EU lawmakers back tough media law against Big Tech's content removal decisions

EU lawmakers on Tuesday voted for draft rules targeting Alphabet’s Google, Meta Platforms and other large online platforms’ content moderation restrictions after some media outlets complained about arbitrary decisions removing their content.

The draft rules require online platforms to carry news content for 24 hours before taking it down if this breaches their content moderation rules.

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Known as Article 17 of the Media Freedom Act the European Commission proposed last year to ensure media plurality and safeguard editorial independence, the clause has raised alarm bells among online platforms.

Media should “be notified of the platform’s intention to delete or restrict their content alongside a 24-hour window for the media to respond”, lawmakers said in a statement. The platform can delete, restrict or refer the case to national regulators after the 24-hour period if it is still against platform terms and conditions.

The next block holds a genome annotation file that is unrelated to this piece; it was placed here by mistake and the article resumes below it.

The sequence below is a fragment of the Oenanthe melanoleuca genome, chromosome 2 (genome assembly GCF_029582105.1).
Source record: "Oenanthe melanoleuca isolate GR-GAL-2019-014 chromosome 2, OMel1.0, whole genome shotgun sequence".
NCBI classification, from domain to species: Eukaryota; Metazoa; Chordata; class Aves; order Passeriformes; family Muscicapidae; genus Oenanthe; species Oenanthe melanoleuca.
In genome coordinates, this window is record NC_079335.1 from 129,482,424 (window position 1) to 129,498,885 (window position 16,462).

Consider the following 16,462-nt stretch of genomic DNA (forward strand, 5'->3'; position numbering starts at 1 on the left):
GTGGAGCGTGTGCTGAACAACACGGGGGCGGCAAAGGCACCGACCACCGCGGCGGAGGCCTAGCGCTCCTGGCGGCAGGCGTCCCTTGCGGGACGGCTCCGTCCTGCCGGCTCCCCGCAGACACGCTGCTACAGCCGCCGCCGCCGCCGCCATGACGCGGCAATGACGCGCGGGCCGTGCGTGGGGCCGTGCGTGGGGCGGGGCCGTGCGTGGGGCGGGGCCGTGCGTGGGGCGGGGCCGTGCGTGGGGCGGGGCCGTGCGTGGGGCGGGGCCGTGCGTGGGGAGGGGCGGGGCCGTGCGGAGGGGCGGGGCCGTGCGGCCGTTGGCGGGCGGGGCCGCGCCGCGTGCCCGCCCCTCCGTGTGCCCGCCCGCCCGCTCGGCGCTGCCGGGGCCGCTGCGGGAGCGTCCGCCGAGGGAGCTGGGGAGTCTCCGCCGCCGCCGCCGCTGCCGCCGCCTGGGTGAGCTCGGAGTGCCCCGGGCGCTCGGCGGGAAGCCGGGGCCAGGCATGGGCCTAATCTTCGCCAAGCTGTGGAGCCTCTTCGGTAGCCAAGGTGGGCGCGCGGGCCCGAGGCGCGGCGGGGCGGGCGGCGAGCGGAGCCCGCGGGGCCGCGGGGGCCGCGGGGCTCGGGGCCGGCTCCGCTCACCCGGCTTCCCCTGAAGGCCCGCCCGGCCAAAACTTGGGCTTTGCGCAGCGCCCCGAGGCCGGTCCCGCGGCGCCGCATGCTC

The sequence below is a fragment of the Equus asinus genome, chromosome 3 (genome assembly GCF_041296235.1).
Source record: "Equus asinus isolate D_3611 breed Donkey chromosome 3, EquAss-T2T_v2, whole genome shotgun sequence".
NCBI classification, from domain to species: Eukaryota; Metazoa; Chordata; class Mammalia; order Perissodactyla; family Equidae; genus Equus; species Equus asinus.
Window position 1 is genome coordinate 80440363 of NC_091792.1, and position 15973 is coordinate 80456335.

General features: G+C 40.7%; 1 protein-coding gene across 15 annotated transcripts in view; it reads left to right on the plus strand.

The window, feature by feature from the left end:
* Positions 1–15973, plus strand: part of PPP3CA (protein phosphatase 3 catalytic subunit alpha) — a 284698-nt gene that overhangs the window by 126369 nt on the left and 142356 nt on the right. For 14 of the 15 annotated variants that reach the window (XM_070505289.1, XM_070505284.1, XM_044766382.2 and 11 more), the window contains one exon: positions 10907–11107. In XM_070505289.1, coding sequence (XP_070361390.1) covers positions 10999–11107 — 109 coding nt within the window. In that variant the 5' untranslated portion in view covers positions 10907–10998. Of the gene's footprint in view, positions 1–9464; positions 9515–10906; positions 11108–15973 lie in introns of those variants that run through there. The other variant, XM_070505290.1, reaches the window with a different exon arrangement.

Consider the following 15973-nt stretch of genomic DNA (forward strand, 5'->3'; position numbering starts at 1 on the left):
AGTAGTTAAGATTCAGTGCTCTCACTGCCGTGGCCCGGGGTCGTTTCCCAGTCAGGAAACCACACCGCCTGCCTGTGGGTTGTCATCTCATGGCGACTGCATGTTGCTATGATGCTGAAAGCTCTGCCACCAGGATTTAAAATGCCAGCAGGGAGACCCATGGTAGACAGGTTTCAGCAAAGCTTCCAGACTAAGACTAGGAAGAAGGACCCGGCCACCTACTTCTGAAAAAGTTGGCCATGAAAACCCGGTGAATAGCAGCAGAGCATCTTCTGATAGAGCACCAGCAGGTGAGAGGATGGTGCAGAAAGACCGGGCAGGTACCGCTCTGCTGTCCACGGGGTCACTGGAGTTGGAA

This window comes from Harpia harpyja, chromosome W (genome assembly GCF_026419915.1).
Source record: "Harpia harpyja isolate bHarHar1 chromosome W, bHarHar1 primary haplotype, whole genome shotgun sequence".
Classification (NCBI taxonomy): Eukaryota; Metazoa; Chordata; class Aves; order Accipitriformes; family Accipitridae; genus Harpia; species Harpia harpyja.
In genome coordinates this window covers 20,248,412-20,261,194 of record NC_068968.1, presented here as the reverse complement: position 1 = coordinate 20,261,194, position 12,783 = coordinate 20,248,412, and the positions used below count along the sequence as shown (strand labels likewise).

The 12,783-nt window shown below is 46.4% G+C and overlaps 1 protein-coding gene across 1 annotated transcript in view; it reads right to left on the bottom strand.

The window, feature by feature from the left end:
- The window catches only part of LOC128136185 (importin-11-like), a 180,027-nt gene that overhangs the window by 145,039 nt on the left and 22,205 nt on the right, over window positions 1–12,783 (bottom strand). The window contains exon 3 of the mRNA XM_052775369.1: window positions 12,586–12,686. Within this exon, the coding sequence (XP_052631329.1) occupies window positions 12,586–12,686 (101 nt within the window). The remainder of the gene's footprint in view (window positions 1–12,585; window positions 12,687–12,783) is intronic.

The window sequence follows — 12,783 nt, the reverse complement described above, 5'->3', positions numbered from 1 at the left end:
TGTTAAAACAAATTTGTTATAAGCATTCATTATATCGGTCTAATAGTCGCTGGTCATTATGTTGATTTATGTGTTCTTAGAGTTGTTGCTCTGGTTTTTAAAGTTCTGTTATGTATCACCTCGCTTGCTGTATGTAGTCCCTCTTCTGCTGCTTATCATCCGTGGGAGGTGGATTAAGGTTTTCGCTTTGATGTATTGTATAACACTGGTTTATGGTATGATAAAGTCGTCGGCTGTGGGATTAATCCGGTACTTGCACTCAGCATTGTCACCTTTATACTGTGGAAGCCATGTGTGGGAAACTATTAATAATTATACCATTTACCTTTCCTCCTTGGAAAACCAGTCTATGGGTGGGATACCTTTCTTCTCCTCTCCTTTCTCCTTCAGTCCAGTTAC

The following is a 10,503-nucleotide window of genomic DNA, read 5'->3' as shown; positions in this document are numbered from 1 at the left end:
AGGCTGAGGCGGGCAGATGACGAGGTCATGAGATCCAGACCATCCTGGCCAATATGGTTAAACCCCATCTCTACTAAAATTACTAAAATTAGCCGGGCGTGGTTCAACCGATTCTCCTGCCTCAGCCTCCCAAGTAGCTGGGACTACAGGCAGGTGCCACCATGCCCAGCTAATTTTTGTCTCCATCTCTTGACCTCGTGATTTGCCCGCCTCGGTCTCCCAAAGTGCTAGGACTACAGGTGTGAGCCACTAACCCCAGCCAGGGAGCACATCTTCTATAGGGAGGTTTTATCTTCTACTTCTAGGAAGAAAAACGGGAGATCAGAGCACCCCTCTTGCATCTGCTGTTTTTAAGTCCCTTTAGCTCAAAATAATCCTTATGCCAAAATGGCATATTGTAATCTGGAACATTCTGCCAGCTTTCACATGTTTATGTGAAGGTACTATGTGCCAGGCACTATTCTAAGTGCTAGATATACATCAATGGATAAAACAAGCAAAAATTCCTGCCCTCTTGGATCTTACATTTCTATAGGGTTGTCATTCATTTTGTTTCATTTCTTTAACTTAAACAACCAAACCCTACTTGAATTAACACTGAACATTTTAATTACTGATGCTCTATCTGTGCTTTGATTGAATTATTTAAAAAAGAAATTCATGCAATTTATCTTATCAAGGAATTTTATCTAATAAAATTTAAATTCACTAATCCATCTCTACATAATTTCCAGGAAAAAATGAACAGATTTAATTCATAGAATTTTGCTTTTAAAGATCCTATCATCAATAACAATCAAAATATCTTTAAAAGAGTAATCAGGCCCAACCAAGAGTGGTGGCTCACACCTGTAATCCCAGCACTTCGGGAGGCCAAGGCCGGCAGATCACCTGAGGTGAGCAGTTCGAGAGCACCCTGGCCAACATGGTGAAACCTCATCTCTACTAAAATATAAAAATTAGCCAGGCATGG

Tech lobbying group CCIA Europe, whose members include Google, Meta and X, said Article 17 could be exploited by some to spread disinformation.

“The media exemption will empower rogue actors, creating new loopholes to spread fake news rather than fixing anything,” CCIA Europe’s senior policy manager Mathilde Adjutor said in a statement.

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Lawmakers voted to ban using spyware against journalists unless it can be justified as a last resort measure and also require media to be transparent about their ownership. The lawmakers will have to thrash out details of the proposed rules with EU countries in the coming months before these can be adopted.

Concerns about political interference in media outlets are mounting ahead of crucial elections in Poland this month and the European Parliament next year.

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